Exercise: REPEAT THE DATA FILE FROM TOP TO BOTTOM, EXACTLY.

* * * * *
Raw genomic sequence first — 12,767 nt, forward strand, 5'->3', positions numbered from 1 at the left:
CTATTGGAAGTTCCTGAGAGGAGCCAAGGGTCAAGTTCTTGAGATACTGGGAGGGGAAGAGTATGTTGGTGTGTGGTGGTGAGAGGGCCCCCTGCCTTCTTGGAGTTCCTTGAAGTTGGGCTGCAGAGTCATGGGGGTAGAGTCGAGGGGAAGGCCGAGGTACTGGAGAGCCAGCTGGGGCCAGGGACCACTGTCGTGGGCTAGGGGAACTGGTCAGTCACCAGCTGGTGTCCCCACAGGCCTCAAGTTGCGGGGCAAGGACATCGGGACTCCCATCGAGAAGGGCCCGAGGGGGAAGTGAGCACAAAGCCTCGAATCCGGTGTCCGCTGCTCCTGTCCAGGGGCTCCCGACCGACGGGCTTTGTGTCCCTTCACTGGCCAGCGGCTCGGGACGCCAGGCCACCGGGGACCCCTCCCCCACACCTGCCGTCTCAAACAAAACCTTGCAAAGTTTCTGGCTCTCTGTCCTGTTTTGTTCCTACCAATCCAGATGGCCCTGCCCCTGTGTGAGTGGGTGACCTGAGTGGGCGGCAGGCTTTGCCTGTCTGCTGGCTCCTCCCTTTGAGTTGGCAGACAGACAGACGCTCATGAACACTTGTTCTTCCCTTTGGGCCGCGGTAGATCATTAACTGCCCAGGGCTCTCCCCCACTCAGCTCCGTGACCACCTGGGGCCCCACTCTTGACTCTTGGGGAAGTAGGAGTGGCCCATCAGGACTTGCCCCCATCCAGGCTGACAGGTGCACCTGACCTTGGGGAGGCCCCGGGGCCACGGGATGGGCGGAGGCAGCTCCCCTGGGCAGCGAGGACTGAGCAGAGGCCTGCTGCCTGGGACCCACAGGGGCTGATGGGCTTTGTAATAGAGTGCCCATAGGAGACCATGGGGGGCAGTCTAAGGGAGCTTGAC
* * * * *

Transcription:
Raw genomic sequence first — 12,767 nt, forward strand, 5'->3', positions numbered from 1 at the left:
CTATTGGAAGTTCCTGAGAGGAGCCAAGGGTCAAGTTCTTGAGATACTGGGAGGGGAAGAGTATGTTGGTGTGTGGTGGTGAGAGGGCCCCCTGCCTTCTTGGAGTTCCTTGAAGTTGGGCTGCAGAGTCATGGGGGTAGAGTCGAGGGGAAGGCCGAGGTACTGGAGAGCCAGCTGGGGCCAGGGACCACTGTCGTGGGCTAGGGGAACTGGTCAGTCACCAGCTGGTGTCCCCACAGGCCTCAAGTTGCGGGGCAAGGACATCGGGACTCCCATCGAGAAGGGCCCGAGGGGGAAGTGAGCACAAAGCCTCGAATCCGGTGTCCGCTGCTCCTGTCCAGGGGCTCCCGACCGACGGGCTTTGTGTCCCTTCACTGGCCAGCGGCTCGGGACGCCAGGCCACCGGGGACCCCTCCCCCACACCTGCCGTCTCAAACAAAACCTTGCAAAGTTTCTGGCTCTCTGTCCTGTTTTGTTCCTACCAATCCAGATGGCCCTGCCCCTGTGTGAGTGGGTGACCTGAGTGGGCGGCAGGCTTTGCCTGTCTGCTGGCTCCTCCCTTTGAGTTGGCAGACAGACAGACGCTCATGAACACTTGTTCTTCCCTTTGGGCCGCGGTAGATCATTAACTGCCCAGGGCTCTCCCCCACTCAGCTCCGTGACCACCTGGGGCCCCACTCTTGACTCTTGGGGAAGTAGGAGTGGCCCATCAGGACTTGCCCCCATCCAGGCTGACAGGTGCACCTGACCTTGGGGAGGCCCCGGGGCCACGGGATGGGCGGAGGCAGCTCCCCTGGGCAGCGAGGACTGAGCAGAGGCCTGCTGCCTGGGACCCACAGGGGCTGATGGGCTTTGTAATAGAGTGCCCATAGGAGACCATGGGGGGCAGTCTAAGGGAGCTTGAC